For many reasons, some of the toughest cases to litigate involve the application of the suicide exclusion.

There is a growing body of evidence challenging suicide exclusion determinations.

Here is the recent case of Collins v. Unum Life Insurance Co., 2016 WL 2753862, __ F.Supp.3d __ (May 6, 2016). This case walks you through arguments to win the validity of suicide exclusions under state law, and summarizes the facts needed to establish “sanity” at the time of death. (Kudos to my friend David Constine and his law firm for some scholarly work in this area.)

FACTS: Collins, a former Navy Seal for 17 years, took his own life.  At the time of his death Collins had ERISA-governed life benefits, which included a suicide exclusion. Plaintiff argued the suicide exclusion was invalid under Virginia law. That law states that a suicide exclusion shall be valid if liability is limited to an insured “who, whether sane or insane, dies by his own act.” Plaintiff contended the suicide exclusion was invalid because it failed to include the “sane or insane” language.

HELD: Unum’s Motion for Summary judgment GRANTED.

  1. “ERISA has no bearing on this question of validity as suicide exclusions fall under the so-called ‘insurance exception’ to ERISA preemption…and state law applies.”  Op. at 19.
  2. “Because the ERISA policy at issue gives the insurer discretionary authority, …it is the duty of the insurer in the first instance to construe the policy language. This Court merely determines if the insurer’s interpretation was reasonable.”  Op. at 23.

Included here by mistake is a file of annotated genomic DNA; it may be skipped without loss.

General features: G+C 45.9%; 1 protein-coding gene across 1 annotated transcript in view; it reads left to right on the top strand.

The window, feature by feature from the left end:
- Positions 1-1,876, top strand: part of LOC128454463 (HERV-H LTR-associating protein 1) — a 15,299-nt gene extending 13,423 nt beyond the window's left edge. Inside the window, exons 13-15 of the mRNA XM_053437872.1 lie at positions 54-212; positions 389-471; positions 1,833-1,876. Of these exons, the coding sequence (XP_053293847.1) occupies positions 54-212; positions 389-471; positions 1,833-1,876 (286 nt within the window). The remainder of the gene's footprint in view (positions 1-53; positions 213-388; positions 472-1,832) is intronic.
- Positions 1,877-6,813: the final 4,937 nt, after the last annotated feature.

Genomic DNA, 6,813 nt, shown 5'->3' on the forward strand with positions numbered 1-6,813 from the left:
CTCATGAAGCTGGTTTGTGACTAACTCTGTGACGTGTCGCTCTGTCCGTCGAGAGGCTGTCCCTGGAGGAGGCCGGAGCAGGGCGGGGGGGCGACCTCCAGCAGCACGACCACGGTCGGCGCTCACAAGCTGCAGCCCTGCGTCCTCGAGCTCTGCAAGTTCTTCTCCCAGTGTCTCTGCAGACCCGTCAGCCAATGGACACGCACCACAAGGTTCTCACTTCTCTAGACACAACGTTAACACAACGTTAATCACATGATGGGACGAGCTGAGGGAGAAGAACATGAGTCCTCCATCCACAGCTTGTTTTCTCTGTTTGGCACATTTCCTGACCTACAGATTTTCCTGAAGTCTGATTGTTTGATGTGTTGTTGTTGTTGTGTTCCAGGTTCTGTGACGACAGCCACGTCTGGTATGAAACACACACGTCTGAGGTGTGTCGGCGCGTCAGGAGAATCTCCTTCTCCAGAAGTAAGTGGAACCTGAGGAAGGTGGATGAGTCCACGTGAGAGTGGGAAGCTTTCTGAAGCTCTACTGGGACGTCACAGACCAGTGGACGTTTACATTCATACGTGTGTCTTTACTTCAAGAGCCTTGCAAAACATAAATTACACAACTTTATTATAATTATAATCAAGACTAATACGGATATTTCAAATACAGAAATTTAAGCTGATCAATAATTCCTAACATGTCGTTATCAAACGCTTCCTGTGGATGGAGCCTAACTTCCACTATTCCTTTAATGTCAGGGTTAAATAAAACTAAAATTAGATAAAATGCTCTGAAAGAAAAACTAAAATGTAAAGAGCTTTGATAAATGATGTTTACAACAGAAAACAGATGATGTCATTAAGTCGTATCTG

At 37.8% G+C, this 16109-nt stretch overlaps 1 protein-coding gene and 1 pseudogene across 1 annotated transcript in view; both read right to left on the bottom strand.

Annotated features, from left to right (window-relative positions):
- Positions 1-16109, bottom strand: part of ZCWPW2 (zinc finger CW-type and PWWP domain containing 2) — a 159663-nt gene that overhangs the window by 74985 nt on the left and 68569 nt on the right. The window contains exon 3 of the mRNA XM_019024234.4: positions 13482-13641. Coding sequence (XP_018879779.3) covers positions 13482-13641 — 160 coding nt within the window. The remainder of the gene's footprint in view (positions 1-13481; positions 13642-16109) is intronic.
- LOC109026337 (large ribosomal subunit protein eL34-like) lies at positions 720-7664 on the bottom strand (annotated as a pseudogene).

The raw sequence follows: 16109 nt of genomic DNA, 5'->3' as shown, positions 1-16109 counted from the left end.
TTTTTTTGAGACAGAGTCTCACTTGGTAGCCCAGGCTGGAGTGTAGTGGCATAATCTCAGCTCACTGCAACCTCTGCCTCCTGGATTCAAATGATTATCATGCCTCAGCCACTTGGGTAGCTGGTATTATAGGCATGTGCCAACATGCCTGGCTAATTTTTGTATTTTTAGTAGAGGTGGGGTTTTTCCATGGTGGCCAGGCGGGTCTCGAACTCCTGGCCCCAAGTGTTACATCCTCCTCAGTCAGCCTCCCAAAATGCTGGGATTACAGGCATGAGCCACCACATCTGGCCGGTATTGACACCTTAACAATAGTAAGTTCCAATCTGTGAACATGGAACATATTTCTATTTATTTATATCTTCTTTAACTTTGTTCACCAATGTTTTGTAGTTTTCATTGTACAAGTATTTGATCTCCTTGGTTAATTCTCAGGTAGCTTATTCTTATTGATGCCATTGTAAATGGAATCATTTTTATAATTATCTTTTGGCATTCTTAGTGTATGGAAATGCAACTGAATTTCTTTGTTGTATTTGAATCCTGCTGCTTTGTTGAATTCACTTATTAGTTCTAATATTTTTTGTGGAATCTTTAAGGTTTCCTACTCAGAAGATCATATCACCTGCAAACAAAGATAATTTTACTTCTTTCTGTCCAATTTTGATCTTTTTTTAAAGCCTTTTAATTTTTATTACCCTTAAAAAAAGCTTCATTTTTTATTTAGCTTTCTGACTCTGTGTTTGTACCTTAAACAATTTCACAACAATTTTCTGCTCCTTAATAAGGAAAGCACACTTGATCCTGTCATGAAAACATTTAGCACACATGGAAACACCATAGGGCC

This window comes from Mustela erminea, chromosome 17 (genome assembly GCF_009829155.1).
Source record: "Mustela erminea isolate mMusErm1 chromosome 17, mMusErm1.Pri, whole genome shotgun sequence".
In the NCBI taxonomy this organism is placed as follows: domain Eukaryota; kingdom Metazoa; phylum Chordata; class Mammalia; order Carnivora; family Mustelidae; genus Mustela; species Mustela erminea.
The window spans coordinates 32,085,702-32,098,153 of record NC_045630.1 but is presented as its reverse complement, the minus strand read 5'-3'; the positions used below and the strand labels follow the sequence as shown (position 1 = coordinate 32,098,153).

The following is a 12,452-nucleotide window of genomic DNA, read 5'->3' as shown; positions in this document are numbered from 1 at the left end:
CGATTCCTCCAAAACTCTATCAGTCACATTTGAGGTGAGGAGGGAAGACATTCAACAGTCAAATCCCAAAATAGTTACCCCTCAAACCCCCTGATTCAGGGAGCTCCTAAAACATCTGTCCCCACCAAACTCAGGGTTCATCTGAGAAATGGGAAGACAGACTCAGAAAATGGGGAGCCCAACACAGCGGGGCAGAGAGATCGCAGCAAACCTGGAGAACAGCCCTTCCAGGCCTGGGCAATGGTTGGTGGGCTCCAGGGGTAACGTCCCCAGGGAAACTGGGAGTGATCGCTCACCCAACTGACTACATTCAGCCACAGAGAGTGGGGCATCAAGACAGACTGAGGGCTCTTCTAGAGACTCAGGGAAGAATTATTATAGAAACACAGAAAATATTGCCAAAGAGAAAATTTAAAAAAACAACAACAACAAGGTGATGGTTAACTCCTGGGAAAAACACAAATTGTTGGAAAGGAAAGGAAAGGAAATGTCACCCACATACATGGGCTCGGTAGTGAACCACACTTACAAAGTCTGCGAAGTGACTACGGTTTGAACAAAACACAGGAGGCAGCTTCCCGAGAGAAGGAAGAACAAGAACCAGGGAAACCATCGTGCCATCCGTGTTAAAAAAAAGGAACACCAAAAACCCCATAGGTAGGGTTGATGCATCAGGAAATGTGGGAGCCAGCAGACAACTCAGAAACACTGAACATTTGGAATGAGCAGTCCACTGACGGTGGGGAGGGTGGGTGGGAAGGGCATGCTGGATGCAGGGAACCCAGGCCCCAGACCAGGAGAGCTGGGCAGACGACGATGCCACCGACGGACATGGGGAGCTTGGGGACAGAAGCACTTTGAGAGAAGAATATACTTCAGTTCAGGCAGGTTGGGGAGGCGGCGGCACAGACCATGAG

3. The Fourth Circuit “[does] not require suicide exclusions to contain any ‘magic’ words in order to be valid.”  Op. at 19-20.
  4. “‘[Generally] as long as the policy provided sufficient notice of exclusion—and the exclusion was limited to two years—it was valid under the statute.” Op. at 21.
  5. The punctuation in the Virginia statute “suggests that the phrase ‘whether sane or insane’ is non-essential to the meaning of the term suicide and need not be ‘express’ within the exclusion.”  Op. at 21-22.
  6. Recent decisions “in ERISA cases…have upheld as reasonable plan administrators’ determinations that the term ‘suicide’ meant any non-accidental, self-inflicted death even though the suicide exclusions at issue did not include some variant of the phrase “whether sane or insane.”  Op. at 26.
  7. What is evidence of “sane at death”?  Collins “knew the consequences of his actions: He knew that he was taking his own life. Additionally, in both the text to his wife and email to Mr. Mansfield, Mr. Collins expressed regret for his actions.”  Op. at 31.